Posted on October 11, 2006
Guide to Getting Arts Grants
(New York, NY : Allworth Press, 2006)
PND - Guide to Getting Arts Grants
"How do I get a grant?"
As an employee of the Foundation Center and a resident of a neighborhood filled with writers, filmmakers, and musicians, it's a question I hear all the time. Typically, my response goes something like this: "Well...it's hard but not impossible. First, you have to have something you can show funders. You do have something to show funders, don't you?"
If the answer is no, as it often is, I tell the would-be grantseeker, as gently as possible, to give me a call after he or she has spent a couple of years actually producing some art. Or, as Julia Cameron reminds readers in her book The Artist's Way: "Art is not about thinking something up. It is the opposite — getting something down."
Cowen, Tyler. Good and Plenty: The Creative Successes of American Arts Funding. Princeton University Press, 2006.
"Vital Signs: Snapshots of Arts Funding," Grantmakers in the Arts Reader, vol. 17 (Summer 2006).
Grants for Arts, Culture, and the Humanities. Foundation Center, 2005.
For more on this topic refer to the Catalog of Nonprofit Literature.
Ellen Liberatori, a writer and poet who has worked in the nonprofit sector for nearly thirty years, knows this, and knows how difficult it can be for a young artist to accept it. As she writes in Guide to Getting Arts Grants, "Too many artists...envision a life outside of what they are doing right now. They haven't managed to integrate their present situation into their artistic goals. And fairly speaking, it can be difficult to make our dreams a reality..." In other words, in art, as in life, one has to learn how to fly before one can soar.
Fortunately, Liberatori, a late-blooming artist herself, wants all artists, whether novices, emerging mid-career stars, or seasoned pros, to soar, and she has written a guide to help them do just that. The key, she writes, is to accept grantseeking as a necessary component of one's experience as an artist. You have to "meet, meet, meet, write, write, write, and send, send, send." Yes it's work, but when done diligently and well, it can more than repay the effort and even deepen an artist's understanding of his or her unique gift and the creative process.
Like any artist about to embark on a journey, Liberatori begins at the beginning, with an overview of philanthropy and trends in the field. Along the way, she notes the four primary motivations for foundations (or individual philanthropists) to fund artists and the arts: ensuring that the arts are understood and appreciated; supporting the artistic development of individual artists; supporting arts education and organizations that foster art in the community; and supporting art as a way to impact the public good.
She then proceeds, in the tradition of The Artist's Way, to a discussion of the creative process and its implications, at various stages of an artist's development, for the grantseeking process. Each chapter in this section (and throughout the book) ends with bulleted lists of sometimes-helpful hints ("The Grants Zone") and boards' pet peeves ("Do's and Don'ts"), including things like "Focusing on grantseeking means you have to focus on your own development first," or "Don't assume grantmakers lack understanding about how artists become artists."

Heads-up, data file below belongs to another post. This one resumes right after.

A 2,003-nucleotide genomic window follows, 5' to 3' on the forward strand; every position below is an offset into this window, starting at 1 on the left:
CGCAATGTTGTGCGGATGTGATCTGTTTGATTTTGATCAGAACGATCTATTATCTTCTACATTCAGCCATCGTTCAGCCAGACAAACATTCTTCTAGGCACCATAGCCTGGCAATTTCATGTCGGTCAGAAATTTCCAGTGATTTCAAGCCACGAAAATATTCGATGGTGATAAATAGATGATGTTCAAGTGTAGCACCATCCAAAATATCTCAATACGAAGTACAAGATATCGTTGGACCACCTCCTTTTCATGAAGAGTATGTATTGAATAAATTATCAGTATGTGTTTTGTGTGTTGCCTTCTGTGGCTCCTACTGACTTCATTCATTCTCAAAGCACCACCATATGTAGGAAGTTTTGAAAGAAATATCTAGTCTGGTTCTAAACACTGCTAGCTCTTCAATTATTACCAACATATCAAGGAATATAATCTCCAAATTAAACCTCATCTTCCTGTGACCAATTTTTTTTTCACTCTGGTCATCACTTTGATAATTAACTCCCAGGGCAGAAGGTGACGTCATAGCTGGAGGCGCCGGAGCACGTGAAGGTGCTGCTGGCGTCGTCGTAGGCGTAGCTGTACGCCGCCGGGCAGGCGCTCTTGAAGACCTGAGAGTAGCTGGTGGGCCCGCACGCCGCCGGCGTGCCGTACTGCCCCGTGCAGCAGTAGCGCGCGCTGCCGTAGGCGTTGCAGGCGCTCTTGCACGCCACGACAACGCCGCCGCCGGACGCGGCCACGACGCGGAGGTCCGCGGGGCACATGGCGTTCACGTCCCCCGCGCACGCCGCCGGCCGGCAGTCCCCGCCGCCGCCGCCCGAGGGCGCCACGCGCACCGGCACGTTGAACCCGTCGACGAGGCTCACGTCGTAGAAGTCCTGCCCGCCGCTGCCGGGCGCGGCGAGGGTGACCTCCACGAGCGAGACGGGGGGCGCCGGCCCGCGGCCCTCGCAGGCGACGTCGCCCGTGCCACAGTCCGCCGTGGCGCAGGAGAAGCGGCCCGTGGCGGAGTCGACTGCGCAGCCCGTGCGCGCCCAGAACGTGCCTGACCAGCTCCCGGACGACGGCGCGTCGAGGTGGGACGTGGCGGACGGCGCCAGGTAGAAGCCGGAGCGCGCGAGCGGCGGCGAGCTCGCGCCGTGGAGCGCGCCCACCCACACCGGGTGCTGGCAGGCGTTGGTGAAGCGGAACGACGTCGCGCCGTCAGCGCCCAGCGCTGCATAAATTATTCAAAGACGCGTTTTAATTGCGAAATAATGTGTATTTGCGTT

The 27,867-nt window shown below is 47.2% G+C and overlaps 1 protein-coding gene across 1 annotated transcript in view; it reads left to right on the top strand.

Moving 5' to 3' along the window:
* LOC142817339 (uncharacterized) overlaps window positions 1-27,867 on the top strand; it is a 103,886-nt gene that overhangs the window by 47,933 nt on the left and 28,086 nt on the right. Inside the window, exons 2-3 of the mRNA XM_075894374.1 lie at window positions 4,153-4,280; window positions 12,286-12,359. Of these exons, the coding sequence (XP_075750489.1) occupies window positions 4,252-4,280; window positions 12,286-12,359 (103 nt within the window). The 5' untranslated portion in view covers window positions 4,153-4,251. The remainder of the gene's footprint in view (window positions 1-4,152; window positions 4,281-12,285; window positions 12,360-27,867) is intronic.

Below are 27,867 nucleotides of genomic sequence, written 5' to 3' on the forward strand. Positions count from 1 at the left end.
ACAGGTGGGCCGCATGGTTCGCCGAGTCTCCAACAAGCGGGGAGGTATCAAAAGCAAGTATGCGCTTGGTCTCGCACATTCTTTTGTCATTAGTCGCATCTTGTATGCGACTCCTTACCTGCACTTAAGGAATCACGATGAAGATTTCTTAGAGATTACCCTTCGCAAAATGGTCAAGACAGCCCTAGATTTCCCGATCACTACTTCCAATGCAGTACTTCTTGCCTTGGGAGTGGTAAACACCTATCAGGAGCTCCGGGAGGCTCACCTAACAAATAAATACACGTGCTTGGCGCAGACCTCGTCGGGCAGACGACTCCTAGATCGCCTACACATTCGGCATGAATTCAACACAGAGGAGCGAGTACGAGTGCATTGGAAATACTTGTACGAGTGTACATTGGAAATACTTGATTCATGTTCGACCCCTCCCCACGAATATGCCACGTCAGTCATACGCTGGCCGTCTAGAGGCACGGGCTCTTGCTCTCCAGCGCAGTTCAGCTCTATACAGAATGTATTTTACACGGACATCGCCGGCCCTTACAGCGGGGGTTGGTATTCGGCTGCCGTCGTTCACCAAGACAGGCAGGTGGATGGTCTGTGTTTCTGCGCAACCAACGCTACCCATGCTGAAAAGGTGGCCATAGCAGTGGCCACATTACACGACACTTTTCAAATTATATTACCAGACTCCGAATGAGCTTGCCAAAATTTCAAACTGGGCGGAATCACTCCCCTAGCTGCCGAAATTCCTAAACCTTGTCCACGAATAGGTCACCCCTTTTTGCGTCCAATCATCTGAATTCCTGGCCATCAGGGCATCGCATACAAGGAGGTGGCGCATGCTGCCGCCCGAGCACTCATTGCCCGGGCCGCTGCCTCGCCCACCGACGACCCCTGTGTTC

The heart of the book, chapters four through ten, explores the grantseeking process in detail, with separate chapters devoted to creating grantseeking goals and a strategic plan, prospect research, writing the grant application, and fiscal agents and sponsors. Like a good coach, Liberatori breaks things down into easy-to-understand steps and provides an abundance of examples and illustrations. The chapters on writing and submitting a proposal are particularly helpful, and the book ends with important advice about how to respond to a decision, whether positive or negative.
For a sample page of Getting Arts Grants, click here
The book is not without flaws. The author has a tendency to slip into politically correct self-improvement speak — "heroes" alternate with "sheroes"; "centeredness" is an essential attribute; and fears — of failing, of change, of power — loom large; and portions of it, especially the chapter on prospect research, seem dated. For better or worse, the Web sites of foundations and information clearinghouses like the Foundation Center are the sine qua non for prospect researchers these days, and Liberatori hasn't quite caught up with developments in this area.
But those are minor quibbles. On balance, Guide to Getting Arts Grants is an engaging, well-presented examination of a frequently mysterious subject and deserves a spot on any artist's bookshelf. As the author notes, within the maze of creativity and genius there is a plan; regardless of your level of achievement, and her book will help you find and develop it.
Publisher/Editorial Director, Philanthropy News Digest